struggling with them might attain a degree of knowledge denied to
the brutes:  whispers Experience.

Consequently the perfection of our nature and capability of
happiness, must be estimated by the degree of reason, virtue, and
knowledge, that distinguish the individual, and direct the laws
which bind society:  and that from the exercise of reason,
knowledge and virtue naturally flow, is equally undeniable, if
mankind be viewed collectively.

The rights and duties of man thus simplified, it seems almost
impertinent to attempt to illustrate truths that appear so
incontrovertible:  yet such deeply rooted prejudices have clouded
reason, and such spurious qualities have assumed the name of
virtues, that it is necessary to pursue the course of reason as it
has been perplexed and involved in error, by various adventitious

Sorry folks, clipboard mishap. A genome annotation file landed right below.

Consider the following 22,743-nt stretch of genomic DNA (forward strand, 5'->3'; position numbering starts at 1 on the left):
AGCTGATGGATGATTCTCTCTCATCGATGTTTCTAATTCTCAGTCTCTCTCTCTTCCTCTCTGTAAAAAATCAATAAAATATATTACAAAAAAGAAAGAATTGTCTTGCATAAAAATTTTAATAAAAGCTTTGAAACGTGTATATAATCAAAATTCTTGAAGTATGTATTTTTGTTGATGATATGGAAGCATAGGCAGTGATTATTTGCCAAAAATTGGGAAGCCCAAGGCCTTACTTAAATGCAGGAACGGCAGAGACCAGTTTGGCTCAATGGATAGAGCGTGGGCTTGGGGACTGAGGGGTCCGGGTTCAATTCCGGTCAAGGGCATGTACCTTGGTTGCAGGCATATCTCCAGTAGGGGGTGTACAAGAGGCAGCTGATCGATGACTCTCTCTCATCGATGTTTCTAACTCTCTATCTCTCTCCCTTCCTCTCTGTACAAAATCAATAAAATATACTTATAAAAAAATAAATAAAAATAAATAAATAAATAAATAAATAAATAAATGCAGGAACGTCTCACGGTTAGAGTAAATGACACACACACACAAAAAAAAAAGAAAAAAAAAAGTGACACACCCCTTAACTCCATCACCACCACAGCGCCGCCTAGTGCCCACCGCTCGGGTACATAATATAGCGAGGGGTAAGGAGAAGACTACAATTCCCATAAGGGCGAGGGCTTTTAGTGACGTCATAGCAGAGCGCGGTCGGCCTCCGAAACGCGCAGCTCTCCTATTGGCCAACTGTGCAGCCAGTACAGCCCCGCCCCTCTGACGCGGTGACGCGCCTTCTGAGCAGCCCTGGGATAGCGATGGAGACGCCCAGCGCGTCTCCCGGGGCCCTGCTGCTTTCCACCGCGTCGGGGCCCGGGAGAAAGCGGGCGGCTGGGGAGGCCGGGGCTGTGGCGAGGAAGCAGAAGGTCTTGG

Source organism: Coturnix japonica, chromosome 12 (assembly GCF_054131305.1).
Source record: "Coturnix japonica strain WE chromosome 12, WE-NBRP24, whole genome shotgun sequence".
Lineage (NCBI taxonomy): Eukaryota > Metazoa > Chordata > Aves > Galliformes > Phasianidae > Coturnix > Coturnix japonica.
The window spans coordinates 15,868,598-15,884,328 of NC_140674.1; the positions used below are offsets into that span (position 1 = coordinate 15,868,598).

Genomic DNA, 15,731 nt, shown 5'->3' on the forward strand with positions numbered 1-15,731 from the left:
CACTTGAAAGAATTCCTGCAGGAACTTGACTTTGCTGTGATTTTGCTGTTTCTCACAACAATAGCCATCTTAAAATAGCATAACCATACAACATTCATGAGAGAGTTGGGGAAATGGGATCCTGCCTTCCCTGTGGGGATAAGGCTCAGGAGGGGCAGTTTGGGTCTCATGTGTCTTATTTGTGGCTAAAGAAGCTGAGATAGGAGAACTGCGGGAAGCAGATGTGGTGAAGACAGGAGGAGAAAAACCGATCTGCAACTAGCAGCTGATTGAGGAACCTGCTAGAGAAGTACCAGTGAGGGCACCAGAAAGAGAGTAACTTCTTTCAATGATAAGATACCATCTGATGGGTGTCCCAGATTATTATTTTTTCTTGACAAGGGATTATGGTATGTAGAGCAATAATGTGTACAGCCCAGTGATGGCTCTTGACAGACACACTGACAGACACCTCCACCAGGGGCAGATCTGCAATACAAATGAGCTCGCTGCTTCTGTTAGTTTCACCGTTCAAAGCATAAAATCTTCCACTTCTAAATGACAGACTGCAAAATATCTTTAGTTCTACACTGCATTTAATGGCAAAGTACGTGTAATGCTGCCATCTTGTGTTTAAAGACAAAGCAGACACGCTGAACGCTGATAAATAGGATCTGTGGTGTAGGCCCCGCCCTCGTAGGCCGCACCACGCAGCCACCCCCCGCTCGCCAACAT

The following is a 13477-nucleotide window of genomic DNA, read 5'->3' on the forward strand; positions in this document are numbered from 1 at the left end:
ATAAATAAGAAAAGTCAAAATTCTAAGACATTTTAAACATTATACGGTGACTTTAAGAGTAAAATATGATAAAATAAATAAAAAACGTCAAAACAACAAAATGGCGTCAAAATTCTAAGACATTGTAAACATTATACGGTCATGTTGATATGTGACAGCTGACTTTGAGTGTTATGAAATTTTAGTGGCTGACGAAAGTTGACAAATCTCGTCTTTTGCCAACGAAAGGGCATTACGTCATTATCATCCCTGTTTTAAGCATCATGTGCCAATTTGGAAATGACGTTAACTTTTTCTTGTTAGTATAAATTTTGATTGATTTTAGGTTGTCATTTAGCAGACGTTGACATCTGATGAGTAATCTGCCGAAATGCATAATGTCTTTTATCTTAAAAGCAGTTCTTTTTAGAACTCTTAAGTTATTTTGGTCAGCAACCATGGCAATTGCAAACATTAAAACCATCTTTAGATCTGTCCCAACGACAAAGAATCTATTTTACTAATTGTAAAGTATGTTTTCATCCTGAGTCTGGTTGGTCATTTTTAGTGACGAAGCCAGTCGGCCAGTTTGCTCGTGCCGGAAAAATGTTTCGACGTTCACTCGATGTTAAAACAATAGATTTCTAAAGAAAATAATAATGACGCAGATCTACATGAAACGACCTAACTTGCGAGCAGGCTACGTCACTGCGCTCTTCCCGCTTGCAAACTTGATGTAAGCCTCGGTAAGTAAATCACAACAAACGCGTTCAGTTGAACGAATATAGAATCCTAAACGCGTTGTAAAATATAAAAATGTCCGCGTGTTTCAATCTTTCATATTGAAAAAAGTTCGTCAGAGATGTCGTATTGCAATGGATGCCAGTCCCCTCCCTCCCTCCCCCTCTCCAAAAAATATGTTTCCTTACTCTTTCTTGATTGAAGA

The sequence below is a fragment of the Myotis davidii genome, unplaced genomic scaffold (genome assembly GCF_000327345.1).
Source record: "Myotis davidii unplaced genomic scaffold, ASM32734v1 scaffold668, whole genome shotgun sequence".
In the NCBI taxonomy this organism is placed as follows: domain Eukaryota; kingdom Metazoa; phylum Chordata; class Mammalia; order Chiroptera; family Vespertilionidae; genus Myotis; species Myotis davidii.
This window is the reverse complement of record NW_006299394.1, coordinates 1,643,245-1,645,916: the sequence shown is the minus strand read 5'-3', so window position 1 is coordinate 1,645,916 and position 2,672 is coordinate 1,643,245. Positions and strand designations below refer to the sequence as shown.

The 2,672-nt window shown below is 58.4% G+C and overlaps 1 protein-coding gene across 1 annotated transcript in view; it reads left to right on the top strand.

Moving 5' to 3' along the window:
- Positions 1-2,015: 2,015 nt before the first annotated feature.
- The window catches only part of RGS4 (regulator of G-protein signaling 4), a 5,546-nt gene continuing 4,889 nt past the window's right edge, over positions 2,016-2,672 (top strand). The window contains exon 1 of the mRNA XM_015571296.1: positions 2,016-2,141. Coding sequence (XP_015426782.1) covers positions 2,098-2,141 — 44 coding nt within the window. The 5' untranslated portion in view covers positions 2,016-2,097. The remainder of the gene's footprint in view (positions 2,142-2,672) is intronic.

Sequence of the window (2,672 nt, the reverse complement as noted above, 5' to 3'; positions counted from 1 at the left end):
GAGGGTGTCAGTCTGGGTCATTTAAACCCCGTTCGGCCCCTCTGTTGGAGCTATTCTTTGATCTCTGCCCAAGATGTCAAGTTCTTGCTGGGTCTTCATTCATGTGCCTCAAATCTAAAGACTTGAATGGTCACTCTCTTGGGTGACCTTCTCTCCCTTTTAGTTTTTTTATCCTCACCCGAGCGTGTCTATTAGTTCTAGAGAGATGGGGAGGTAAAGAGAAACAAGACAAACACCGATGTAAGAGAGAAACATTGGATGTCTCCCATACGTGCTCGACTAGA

circumstances, comparing the simple axiom with casual deviations.

Men, in general, seem to employ their reason to justify prejudices,
which they have imbibed, they cannot trace how, rather than to root
them out.  The mind must be strong that resolutely forms its own
principles; for a kind of intellectual cowardice prevails which
makes many men shrink from the task, or only do it by halves.  Yet
the imperfect conclusions thus drawn, are frequently very
plausible, because they are built on partial experience, on just,
though narrow, views.

Going back to first principles, vice skulks, with all its native
deformity, from close investigation; but a set of shallow reasoners
are always exclaiming that these arguments prove too much, and that
a measure rotten at the core may be expedient.  Thus expediency is